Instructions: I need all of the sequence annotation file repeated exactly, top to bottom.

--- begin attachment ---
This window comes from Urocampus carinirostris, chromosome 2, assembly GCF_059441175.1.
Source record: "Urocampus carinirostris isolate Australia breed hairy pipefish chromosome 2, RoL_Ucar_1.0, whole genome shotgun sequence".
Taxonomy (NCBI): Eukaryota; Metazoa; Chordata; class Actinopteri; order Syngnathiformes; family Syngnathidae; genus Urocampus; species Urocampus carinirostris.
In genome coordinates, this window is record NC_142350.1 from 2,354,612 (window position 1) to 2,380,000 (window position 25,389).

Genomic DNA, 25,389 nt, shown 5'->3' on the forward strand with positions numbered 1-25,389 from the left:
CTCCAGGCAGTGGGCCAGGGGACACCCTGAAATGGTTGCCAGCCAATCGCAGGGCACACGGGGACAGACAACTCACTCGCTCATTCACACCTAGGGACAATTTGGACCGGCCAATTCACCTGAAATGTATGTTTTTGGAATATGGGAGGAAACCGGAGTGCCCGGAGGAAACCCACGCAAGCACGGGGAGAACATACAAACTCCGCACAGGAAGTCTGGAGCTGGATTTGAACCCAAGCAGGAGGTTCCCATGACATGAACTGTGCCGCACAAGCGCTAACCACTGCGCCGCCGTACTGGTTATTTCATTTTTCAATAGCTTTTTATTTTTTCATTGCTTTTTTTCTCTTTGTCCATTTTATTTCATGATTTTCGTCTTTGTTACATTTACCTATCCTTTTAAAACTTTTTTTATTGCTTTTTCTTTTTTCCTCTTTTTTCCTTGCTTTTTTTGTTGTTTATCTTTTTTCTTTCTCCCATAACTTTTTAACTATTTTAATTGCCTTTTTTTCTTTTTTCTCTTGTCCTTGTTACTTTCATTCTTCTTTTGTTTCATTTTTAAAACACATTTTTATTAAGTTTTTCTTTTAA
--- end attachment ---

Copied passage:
This window comes from Urocampus carinirostris, chromosome 2, assembly GCF_059441175.1.
Source record: "Urocampus carinirostris isolate Australia breed hairy pipefish chromosome 2, RoL_Ucar_1.0, whole genome shotgun sequence".
Taxonomy (NCBI): Eukaryota; Metazoa; Chordata; class Actinopteri; order Syngnathiformes; family Syngnathidae; genus Urocampus; species Urocampus carinirostris.
In genome coordinates, this window is record NC_142350.1 from 2,354,612 (window position 1) to 2,380,000 (window position 25,389).

Genomic DNA, 25,389 nt, shown 5'->3' on the forward strand with positions numbered 1-25,389 from the left:
CTCCAGGCAGTGGGCCAGGGGACACCCTGAAATGGTTGCCAGCCAATCGCAGGGCACACGGGGACAGACAACTCACTCGCTCATTCACACCTAGGGACAATTTGGACCGGCCAATTCACCTGAAATGTATGTTTTTGGAATATGGGAGGAAACCGGAGTGCCCGGAGGAAACCCACGCAAGCACGGGGAGAACATACAAACTCCGCACAGGAAGTCTGGAGCTGGATTTGAACCCAAGCAGGAGGTTCCCATGACATGAACTGTGCCGCACAAGCGCTAACCACTGCGCCGCCGTACTGGTTATTTCATTTTTCAATAGCTTTTTATTTTTTCATTGCTTTTTTTCTCTTTGTCCATTTTATTTCATGATTTTCGTCTTTGTTACATTTACCTATCCTTTTAAAACTTTTTTTATTGCTTTTTCTTTTTTCCTCTTTTTTCCTTGCTTTTTTTGTTGTTTATCTTTTTTCTTTCTCCCATAACTTTTTAACTATTTTAATTGCCTTTTTTTCTTTTTTCTCTTGTCCTTGTTACTTTCATTCTTCTTTTGTTTCATTTTTAAAACACATTTTTATTAAGTTTTTCTTTTAA